John Lennon died 37 years ago this month. December 8, 1980. I am twice as old now as I was when he was shot down. I've been sober for most of the years since he died but on the night I learned he was gone I got very drunk, sitting in a chair, a bottle of Scotch at my side, headphones on, feeding grief with the sound of his voice singing songs that had become anthems for an international tribe of mockers and rockers, rebels and saints, dreamers and dads, seekers and soulmates.
I shed more tears that night than I would when my father died a couple decades farther down the line, and even more than when my mom died some eight years ago. The death of John Lennon tapped a different channel of grief, apparently. Nonetheless, I still feel a measure of guilt over that long ago night of boozy blubbering when I was so avaricious for my own tears, grieving the death of youthful dreams of a better world, prompting and re-prompting my sadness by revisiting particular songs, moving the needle on the spinning vinyl, seeking an emotional purgative for all that seemed to have been lost when Lennon was lost.
His first solo album after the Beatles broke up opens with a song called "God." It ends with the line "the dream is over," and few of us heard that line without the mournful recognition that the dream that seemed to have ended was much more significant than the loss of a rock group.
By the time John Lennon died, my generation should have been accustomed to epoch-ending, dream-shattering losses.
By the time John died, my generation should have been accustomed to such epoch-ending, dream-shattering losses. Light after light had been extinguished—when JFK died in Dallas, when Martin Luther King Jr. was shot to death in Memphis, when Bobby Kennedy was taken from us in a Los Angeles hotel kitchen corridor. And then there had been that bloody war in Vietnam, with its daily losses, daily horrors, daily betrayals of what we had been told as kids about our nation's exceptional goodness.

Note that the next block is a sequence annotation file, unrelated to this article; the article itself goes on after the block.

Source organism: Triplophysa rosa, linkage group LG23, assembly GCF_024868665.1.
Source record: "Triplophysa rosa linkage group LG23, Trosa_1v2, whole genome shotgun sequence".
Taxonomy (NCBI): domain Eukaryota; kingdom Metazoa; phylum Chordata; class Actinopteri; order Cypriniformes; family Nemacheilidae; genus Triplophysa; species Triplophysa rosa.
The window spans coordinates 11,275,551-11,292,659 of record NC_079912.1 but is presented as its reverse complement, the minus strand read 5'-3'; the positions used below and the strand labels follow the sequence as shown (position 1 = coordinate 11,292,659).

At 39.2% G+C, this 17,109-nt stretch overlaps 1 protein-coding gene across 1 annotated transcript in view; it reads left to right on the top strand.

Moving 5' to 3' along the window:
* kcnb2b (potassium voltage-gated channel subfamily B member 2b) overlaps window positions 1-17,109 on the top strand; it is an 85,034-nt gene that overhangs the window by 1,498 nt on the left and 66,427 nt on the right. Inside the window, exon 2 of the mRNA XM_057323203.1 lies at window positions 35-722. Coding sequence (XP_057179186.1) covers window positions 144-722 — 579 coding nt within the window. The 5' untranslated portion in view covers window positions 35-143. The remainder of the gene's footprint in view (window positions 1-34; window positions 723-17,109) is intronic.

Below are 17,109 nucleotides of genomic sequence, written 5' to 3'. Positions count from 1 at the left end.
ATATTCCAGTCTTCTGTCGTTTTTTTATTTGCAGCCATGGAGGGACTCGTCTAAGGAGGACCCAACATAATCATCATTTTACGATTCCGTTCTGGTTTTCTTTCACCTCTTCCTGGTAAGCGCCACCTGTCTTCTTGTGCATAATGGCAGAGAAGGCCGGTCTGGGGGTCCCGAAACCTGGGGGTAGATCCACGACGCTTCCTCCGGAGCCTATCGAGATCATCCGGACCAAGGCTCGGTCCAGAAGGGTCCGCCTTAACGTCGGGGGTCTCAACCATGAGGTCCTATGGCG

When John Lennon and his Liverpudlian mates first showed up we were still mourning the loss of our young president. The Beatles reminded us all that though one dream had died, we were still brimming over with youth, the capacity for joy, hope, and even fun.
But, as the war in Vietnam ramped up and as more and more of us were drafted to die there and others of us rose to stand in opposition to it, John Lennon became one of the more visible living symbols of that opposition. That drew the attention of FBI Director J. Edgar Hoover and a concerted effort to get Lennon deported after he'd made New York his home.
Had John Lennon not chosen to live in the gun-addled United States, he would, in all likelihood, still be alive today. He died as he returned home from the studio where he had been putting final touches on that "Starting Over" album. It contains a song to his son Sean that can still break your heart if you stop long enough to absorb the paternal love in words like these: "I can hardly wait/To see you come of age/But I guess we'll both just have to be patient." That song ends with the line "life is what happens to you while you're making other plans."
Death, too, John.
The "peace and love," beads-and-bell bottoms dream of brother and sisterhood hasn't aged well. It was already moribund by the time John died. The '70s pretty much did in those "let the sun shine in" visions as the '60s dream darkened, fostering a global drug trade to satisfy the hunger for cocaine and wretched excess. The music didn't die, exactly, but it soured.
When we lost John Lennon, we lost a needed voice, but John lost everything; most poignantly, he lost the chance to know his adored little boy grown to adulthood.
What would Sean and John be talking about in this era of Donald Trump? How many songs might John have written since he died so much too soon? How much additional good might he have done in bringing change or solace to a world even more in need of it now than it was all those years ago. You could say he was a dreamer, and not the only one, but there is never an oversupply of dreamers like John Lennon.
He asked us to "Imagine," and so we should. Imagine a world in which so many of the best of us are not struck down by the darker side of human nature. Imagine a world in which John and Bobby lived to ripe old ages, and Martin Luther King and Malcolm X, too. Imagine a world in which Donald Trump and Vladimir Putin were not sitting atop a murderous worldwide kleptocracy in which a few hundred people have more wealth than billions of their fellow men, women, and children.
Then let a tear slide down your face for John, and the whole suffering planet.
And then try to imagine a better world in 2018. It won't be easy.